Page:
OTW Guest Post

OTW Guest Post: Siyang Wei

From time to time, the OTW will be hosting guest posts on our OTW News accounts. These guests will be providing an outside perspective on the OTW or aspects of fandom where our projects may have a presence. The posts express each author’s personal views and do not necessarily reflect the views of the OTW or constitute OTW policy. We welcome suggestions from fans for future guest posts, which can be left as a comment here or by contacting us directly.

Siyang Wei is a Chinese communist, a lesbian, and currently an MPhil student in Political and Economic Sociology at the University of Cambridge. They are especially interested in how ideological horizons shape discourses of identity and community, and hope one day to finish their Cambridge Latin Course fanfiction epic. Today, Siyang talks about fandom as a consumer identity.

How did you first find out about fandom and fanworks?

I’m not really sure how I ‘first’ found out, mainly because I was pretty young. I also think there are a lot of things that could be understood as fandom or fanworks that you wouldn’t necessarily assume to be relevant on the face of it. I had a Tumblr account by the time I was 11 or 12, which is definitely where I started to gain awareness of fandom as an actual distinct thing or culture, but before that I had a LiveJournal account which I mainly used to dump on Twilight (I wasn’t very good at LJ either, but I’ll blame those both on being 11). Even before that, my sister and I used to do these extensive role-plays as various real-life celebrities, and I distinctly recall at one point finding an S Club Juniors fanfiction to crib ideas from. Does role-playing in itself count as a fan activity?

So when I really started getting into it was probably around 2010 or 2011, because I distinctly remember a few things that were going on at the time. I was an avid fan of the “Mark Reads” blog (where this guy called Mark wrote chapter-by-chapter reviews of his first time reading things like Twilight and Harry Potter). That was quite a structured fan space anchored around the blog posts, but there was also an interesting dimension of the fan objects being both the reviewed works and the “Mark Reads” blog itself. I might have gotten into that from my Twilight anti-fandom as well; dark times.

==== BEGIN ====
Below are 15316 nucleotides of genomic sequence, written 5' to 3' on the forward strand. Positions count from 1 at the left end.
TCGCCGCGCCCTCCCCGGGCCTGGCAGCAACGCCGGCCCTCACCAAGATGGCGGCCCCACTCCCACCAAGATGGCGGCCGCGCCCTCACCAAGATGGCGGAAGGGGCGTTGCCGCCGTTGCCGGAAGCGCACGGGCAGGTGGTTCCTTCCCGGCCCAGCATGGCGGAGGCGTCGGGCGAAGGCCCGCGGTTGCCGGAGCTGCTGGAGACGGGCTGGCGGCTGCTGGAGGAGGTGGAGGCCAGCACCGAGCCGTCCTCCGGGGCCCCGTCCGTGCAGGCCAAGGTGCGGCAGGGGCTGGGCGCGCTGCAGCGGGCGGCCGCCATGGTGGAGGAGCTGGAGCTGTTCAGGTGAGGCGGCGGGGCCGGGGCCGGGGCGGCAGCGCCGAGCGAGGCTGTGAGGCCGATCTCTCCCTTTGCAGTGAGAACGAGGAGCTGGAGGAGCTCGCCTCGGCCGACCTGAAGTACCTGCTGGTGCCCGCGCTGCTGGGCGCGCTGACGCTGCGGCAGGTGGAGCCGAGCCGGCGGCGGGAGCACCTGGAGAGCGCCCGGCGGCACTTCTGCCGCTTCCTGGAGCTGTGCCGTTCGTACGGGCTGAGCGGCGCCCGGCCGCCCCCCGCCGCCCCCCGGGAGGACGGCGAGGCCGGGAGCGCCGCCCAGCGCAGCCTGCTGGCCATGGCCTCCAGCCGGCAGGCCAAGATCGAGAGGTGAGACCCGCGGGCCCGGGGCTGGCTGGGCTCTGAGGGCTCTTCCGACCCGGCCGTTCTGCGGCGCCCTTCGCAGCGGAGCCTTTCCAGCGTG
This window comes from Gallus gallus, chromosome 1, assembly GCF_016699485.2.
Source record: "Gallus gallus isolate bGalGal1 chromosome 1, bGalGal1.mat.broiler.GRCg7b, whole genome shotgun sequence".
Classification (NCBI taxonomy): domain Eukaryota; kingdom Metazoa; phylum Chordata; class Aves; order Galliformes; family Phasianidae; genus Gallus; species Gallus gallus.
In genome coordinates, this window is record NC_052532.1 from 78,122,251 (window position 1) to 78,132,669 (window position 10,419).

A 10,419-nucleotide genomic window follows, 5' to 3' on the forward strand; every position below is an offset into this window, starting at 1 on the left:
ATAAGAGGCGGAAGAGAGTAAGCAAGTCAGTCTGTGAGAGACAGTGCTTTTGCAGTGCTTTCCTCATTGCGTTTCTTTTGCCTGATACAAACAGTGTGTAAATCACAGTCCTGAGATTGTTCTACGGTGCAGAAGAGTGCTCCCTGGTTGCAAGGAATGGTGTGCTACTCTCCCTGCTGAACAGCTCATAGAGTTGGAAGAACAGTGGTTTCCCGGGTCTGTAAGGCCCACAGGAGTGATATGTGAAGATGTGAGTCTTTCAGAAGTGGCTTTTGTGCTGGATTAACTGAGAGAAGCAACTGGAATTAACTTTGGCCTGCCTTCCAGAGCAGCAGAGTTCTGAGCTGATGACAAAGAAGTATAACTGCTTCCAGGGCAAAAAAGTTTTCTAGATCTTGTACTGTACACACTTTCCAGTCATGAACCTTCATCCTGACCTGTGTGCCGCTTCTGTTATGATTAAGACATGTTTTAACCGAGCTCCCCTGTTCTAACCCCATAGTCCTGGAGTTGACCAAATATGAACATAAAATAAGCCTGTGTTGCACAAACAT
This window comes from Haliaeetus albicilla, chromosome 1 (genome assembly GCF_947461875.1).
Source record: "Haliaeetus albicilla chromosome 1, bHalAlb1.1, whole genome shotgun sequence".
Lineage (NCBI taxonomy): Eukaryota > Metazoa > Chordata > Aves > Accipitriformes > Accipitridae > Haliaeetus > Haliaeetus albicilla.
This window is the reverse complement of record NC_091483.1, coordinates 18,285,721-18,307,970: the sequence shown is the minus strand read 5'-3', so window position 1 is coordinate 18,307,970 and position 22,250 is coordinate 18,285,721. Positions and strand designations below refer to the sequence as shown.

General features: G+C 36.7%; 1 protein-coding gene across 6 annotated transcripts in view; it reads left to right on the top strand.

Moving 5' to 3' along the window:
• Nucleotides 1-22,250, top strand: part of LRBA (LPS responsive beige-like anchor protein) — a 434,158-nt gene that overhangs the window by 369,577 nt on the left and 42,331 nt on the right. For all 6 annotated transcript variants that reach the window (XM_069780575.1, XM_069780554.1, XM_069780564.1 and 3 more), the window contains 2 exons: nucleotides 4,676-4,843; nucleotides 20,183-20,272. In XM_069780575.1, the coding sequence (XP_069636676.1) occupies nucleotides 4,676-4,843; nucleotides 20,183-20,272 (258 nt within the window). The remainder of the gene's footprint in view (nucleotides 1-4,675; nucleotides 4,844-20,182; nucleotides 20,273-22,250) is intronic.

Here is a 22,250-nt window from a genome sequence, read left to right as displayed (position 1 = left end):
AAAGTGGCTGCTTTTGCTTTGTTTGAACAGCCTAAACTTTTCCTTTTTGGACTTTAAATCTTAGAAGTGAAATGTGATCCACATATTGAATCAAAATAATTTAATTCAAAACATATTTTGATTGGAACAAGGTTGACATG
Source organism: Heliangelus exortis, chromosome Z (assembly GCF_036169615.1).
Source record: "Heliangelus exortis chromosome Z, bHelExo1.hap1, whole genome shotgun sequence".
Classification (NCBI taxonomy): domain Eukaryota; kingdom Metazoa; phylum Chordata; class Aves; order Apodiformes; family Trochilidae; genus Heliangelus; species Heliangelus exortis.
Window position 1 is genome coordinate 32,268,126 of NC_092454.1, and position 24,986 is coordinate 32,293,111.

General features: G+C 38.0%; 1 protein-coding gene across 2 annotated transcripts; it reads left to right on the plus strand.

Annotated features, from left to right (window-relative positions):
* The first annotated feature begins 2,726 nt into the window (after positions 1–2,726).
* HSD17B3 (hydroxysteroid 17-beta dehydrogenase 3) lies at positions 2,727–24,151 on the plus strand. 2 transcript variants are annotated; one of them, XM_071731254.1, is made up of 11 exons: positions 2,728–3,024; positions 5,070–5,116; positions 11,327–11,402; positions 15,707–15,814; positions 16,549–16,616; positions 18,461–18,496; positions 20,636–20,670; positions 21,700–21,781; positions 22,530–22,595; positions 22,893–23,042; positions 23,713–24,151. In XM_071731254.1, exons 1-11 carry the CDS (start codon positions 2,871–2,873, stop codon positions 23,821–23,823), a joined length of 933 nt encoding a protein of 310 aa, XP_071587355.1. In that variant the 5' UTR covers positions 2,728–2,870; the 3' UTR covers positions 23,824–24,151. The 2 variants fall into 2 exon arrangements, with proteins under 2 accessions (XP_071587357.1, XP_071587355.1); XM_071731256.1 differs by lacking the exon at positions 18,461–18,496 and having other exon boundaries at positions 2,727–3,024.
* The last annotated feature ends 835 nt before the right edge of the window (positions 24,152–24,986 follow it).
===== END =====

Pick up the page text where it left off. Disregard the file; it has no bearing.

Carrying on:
Similarly with some of the Youtubers I started watching (you know who they are). And on Tumblr, this was around the peak of Doctor Who/Sherlock fandom, and I was really into BBC Merlin as well. So I followed some people, and it kind of spiraled from there, and I ended up moving from fandom to fandom for a lot of things I hadn’t known about before, purely because I was loyal to certain users who started making posts about different things. Inception, Star Trek reboot, One Direction, ice hockey, Bandom, you name it –- if it blew up, I was probably there.

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OTW Guest Post

OTW Guest Post: Betts

From time to time, the OTW will be hosting guest posts on our OTW News accounts. These guests will be providing an outside perspective on the OTW or aspects of fandom where our projects may have a presence. The posts express each author’s personal views and do not necessarily reflect the views of the OTW or constitute OTW policy. We welcome suggestions from fans for future guest posts, which can be left as a comment here or by contacting us directly.

Beth Weeks (Betts) received her MFA from Miami University, where she currently teaches creative writing and composition. Her work has been published in Rivet Journal, Midwestern Gothic, and Quarter After Eight. You can find her on Twitter and Tumblr. Today, Betts talks about how she became a fanfic writer.